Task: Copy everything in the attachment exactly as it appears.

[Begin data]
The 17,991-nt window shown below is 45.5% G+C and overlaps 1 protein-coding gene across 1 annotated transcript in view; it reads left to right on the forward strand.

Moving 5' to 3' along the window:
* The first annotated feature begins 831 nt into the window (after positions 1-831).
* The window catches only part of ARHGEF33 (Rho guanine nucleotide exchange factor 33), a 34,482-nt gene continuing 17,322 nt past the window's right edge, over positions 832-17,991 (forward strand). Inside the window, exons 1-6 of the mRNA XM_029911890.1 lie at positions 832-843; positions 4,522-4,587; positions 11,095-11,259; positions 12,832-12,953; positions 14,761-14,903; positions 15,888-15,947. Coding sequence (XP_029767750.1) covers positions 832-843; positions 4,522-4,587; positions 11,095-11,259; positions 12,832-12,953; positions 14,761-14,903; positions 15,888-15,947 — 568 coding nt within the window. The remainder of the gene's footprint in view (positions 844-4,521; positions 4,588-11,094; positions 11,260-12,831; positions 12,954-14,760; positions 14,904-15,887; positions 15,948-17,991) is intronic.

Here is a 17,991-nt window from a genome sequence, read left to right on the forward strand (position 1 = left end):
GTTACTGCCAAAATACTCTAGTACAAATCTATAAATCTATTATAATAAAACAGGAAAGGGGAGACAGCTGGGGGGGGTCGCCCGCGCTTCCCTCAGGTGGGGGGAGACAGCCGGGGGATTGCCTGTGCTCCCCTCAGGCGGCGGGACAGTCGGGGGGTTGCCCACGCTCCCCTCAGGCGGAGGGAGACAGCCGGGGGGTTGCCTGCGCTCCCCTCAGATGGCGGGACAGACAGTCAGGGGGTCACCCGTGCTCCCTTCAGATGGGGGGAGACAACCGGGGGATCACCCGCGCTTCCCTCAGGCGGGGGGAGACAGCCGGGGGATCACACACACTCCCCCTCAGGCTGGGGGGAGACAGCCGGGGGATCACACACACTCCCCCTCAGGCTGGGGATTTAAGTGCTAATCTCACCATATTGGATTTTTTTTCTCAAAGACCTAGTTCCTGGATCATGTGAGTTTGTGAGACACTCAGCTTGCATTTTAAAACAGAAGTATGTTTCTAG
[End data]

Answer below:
The 17,991-nt window shown below is 45.5% G+C and overlaps 1 protein-coding gene across 1 annotated transcript in view; it reads left to right on the forward strand.

Moving 5' to 3' along the window:
* The first annotated feature begins 831 nt into the window (after positions 1-831).
* The window catches only part of ARHGEF33 (Rho guanine nucleotide exchange factor 33), a 34,482-nt gene continuing 17,322 nt past the window's right edge, over positions 832-17,991 (forward strand). Inside the window, exons 1-6 of the mRNA XM_029911890.1 lie at positions 832-843; positions 4,522-4,587; positions 11,095-11,259; positions 12,832-12,953; positions 14,761-14,903; positions 15,888-15,947. Coding sequence (XP_029767750.1) covers positions 832-843; positions 4,522-4,587; positions 11,095-11,259; positions 12,832-12,953; positions 14,761-14,903; positions 15,888-15,947 — 568 coding nt within the window. The remainder of the gene's footprint in view (positions 844-4,521; positions 4,588-11,094; positions 11,260-12,831; positions 12,954-14,760; positions 14,904-15,887; positions 15,948-17,991) is intronic.

Here is a 17,991-nt window from a genome sequence, read left to right on the forward strand (position 1 = left end):
GTTACTGCCAAAATACTCTAGTACAAATCTATAAATCTATTATAATAAAACAGGAAAGGGGAGACAGCTGGGGGGGGTCGCCCGCGCTTCCCTCAGGTGGGGGGAGACAGCCGGGGGATTGCCTGTGCTCCCCTCAGGCGGCGGGACAGTCGGGGGGTTGCCCACGCTCCCCTCAGGCGGAGGGAGACAGCCGGGGGGTTGCCTGCGCTCCCCTCAGATGGCGGGACAGACAGTCAGGGGGTCACCCGTGCTCCCTTCAGATGGGGGGAGACAACCGGGGGATCACCCGCGCTTCCCTCAGGCGGGGGGAGACAGCCGGGGGATCACACACACTCCCCCTCAGGCTGGGGGGAGACAGCCGGGGGATCACACACACTCCCCCTCAGGCTGGGGATTTAAGTGCTAATCTCACCATATTGGATTTTTTTTCTCAAAGACCTAGTTCCTGGATCATGTGAGTTTGTGAGACACTCAGCTTGCATTTTAAAACAGAAGTATGTTTCTAG